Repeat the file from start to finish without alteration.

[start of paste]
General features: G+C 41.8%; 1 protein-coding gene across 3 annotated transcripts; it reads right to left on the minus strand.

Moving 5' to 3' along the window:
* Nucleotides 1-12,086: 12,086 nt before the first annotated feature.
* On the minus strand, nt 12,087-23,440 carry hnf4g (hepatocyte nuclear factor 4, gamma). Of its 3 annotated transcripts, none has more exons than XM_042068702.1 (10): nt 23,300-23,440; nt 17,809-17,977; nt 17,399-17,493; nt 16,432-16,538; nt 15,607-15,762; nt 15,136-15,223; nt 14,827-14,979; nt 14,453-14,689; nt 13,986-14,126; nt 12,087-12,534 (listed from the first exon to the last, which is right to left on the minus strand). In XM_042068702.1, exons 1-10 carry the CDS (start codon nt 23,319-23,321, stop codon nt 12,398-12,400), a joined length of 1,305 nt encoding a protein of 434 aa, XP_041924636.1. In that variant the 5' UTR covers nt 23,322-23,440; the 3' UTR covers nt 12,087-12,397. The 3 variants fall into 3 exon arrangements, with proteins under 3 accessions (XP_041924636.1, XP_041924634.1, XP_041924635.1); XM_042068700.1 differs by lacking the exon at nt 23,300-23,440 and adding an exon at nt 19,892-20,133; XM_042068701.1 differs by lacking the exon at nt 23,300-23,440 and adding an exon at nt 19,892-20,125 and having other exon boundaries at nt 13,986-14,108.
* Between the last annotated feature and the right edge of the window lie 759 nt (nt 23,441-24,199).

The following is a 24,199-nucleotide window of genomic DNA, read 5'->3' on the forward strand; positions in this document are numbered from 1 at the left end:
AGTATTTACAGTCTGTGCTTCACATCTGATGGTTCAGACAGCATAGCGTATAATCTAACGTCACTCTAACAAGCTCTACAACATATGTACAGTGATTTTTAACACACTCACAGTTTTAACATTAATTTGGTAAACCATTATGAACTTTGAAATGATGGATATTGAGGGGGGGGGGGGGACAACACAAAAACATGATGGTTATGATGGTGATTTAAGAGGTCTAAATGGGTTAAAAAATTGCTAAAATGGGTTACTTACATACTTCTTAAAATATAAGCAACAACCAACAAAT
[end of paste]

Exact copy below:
General features: G+C 41.8%; 1 protein-coding gene across 3 annotated transcripts; it reads right to left on the minus strand.

Moving 5' to 3' along the window:
* Nucleotides 1-12,086: 12,086 nt before the first annotated feature.
* On the minus strand, nt 12,087-23,440 carry hnf4g (hepatocyte nuclear factor 4, gamma). Of its 3 annotated transcripts, none has more exons than XM_042068702.1 (10): nt 23,300-23,440; nt 17,809-17,977; nt 17,399-17,493; nt 16,432-16,538; nt 15,607-15,762; nt 15,136-15,223; nt 14,827-14,979; nt 14,453-14,689; nt 13,986-14,126; nt 12,087-12,534 (listed from the first exon to the last, which is right to left on the minus strand). In XM_042068702.1, exons 1-10 carry the CDS (start codon nt 23,319-23,321, stop codon nt 12,398-12,400), a joined length of 1,305 nt encoding a protein of 434 aa, XP_041924636.1. In that variant the 5' UTR covers nt 23,322-23,440; the 3' UTR covers nt 12,087-12,397. The 3 variants fall into 3 exon arrangements, with proteins under 3 accessions (XP_041924636.1, XP_041924634.1, XP_041924635.1); XM_042068700.1 differs by lacking the exon at nt 23,300-23,440 and adding an exon at nt 19,892-20,133; XM_042068701.1 differs by lacking the exon at nt 23,300-23,440 and adding an exon at nt 19,892-20,125 and having other exon boundaries at nt 13,986-14,108.
* Between the last annotated feature and the right edge of the window lie 759 nt (nt 23,441-24,199).

The following is a 24,199-nucleotide window of genomic DNA, read 5'->3' on the forward strand; positions in this document are numbered from 1 at the left end:
AGTATTTACAGTCTGTGCTTCACATCTGATGGTTCAGACAGCATAGCGTATAATCTAACGTCACTCTAACAAGCTCTACAACATATGTACAGTGATTTTTAACACACTCACAGTTTTAACATTAATTTGGTAAACCATTATGAACTTTGAAATGATGGATATTGAGGGGGGGGGGGGGACAACACAAAAACATGATGGTTATGATGGTGATTTAAGAGGTCTAAATGGGTTAAAAAATTGCTAAAATGGGTTACTTACATACTTCTTAAAATATAAGCAACAACCAACAAAT